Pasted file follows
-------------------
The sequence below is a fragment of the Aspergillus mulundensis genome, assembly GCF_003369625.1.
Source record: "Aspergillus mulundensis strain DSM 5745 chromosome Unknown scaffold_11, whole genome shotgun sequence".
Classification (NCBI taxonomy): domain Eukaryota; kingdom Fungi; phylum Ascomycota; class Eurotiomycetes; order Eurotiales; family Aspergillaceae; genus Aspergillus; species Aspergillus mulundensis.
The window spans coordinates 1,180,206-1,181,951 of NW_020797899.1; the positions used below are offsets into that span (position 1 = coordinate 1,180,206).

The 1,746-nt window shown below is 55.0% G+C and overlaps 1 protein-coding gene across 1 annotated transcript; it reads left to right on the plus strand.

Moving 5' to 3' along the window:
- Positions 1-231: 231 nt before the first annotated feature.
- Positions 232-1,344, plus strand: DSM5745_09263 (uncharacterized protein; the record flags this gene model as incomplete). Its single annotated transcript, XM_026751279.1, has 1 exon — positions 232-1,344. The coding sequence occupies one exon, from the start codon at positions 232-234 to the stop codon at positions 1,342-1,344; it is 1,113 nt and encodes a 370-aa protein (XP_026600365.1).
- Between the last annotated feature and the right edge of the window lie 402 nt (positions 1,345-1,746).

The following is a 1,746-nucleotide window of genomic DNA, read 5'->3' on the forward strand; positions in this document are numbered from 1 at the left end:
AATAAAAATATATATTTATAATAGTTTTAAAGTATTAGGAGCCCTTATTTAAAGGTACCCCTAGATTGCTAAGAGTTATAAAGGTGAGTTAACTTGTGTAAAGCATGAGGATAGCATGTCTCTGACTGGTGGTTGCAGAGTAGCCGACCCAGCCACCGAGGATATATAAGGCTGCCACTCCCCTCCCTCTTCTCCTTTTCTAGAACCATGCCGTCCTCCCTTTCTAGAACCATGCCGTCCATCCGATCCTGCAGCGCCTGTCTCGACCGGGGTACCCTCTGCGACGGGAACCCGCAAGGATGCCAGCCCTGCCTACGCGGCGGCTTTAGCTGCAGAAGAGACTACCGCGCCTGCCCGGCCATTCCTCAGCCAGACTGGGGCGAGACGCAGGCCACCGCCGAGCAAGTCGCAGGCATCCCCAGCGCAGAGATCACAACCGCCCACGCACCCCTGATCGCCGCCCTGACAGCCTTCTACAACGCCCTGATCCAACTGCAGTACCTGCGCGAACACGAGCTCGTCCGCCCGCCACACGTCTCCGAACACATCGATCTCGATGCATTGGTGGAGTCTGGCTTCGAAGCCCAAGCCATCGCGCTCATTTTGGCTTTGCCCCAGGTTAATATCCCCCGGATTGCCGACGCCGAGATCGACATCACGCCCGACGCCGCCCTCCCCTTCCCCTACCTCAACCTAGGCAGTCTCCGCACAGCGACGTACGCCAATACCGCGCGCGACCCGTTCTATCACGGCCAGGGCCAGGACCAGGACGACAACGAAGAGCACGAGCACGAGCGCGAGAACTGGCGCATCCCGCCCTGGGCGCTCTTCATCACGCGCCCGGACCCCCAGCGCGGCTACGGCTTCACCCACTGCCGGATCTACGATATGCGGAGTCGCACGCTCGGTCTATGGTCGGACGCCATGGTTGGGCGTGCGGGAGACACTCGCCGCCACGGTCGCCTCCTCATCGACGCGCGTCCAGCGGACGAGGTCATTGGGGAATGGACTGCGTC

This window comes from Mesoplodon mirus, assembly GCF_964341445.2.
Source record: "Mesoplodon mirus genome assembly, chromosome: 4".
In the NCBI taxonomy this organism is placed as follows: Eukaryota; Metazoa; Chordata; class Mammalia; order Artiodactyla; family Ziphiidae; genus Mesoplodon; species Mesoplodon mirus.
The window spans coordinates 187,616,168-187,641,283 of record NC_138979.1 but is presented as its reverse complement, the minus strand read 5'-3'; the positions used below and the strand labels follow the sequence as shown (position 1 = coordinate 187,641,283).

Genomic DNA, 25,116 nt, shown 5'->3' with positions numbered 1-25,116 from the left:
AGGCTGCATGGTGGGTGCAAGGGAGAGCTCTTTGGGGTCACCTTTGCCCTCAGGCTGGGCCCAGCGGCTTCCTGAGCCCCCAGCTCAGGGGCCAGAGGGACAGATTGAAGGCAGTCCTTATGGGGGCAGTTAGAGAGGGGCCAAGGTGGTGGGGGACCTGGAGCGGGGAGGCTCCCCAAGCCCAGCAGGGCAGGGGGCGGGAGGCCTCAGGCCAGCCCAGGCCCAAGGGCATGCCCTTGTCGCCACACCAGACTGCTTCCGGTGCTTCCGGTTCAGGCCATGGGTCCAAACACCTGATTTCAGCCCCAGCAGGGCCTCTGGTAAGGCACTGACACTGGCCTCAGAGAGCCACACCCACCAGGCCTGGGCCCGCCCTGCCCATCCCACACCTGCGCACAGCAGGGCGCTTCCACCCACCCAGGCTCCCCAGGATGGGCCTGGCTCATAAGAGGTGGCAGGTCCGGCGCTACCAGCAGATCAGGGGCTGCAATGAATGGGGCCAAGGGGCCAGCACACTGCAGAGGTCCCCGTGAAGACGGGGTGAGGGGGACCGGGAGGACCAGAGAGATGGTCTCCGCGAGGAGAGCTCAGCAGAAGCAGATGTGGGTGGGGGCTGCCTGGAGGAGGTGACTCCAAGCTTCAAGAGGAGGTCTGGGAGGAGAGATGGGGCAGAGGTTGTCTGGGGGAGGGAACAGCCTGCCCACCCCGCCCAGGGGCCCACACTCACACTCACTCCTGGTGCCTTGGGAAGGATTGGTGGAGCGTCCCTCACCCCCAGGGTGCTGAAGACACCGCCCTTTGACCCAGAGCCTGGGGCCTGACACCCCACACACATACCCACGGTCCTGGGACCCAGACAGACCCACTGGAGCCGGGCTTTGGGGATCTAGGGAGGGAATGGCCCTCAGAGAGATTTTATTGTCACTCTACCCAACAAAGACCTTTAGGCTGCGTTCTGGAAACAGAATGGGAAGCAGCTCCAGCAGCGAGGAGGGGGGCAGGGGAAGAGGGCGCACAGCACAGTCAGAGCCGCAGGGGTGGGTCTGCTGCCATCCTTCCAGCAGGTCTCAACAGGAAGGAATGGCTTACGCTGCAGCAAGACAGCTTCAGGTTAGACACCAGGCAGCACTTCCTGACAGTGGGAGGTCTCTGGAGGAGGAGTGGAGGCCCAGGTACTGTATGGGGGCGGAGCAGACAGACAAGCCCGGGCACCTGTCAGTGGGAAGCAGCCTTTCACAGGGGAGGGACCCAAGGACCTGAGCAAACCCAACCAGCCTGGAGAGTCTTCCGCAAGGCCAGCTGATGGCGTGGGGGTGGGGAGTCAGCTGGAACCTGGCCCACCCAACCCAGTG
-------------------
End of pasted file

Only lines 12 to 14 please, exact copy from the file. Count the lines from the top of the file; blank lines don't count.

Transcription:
This window comes from Mesoplodon mirus, assembly GCF_964341445.2.
Source record: "Mesoplodon mirus genome assembly, chromosome: 4".
In the NCBI taxonomy this organism is placed as follows: Eukaryota; Metazoa; Chordata; class Mammalia; order Artiodactyla; family Ziphiidae; genus Mesoplodon; species Mesoplodon mirus.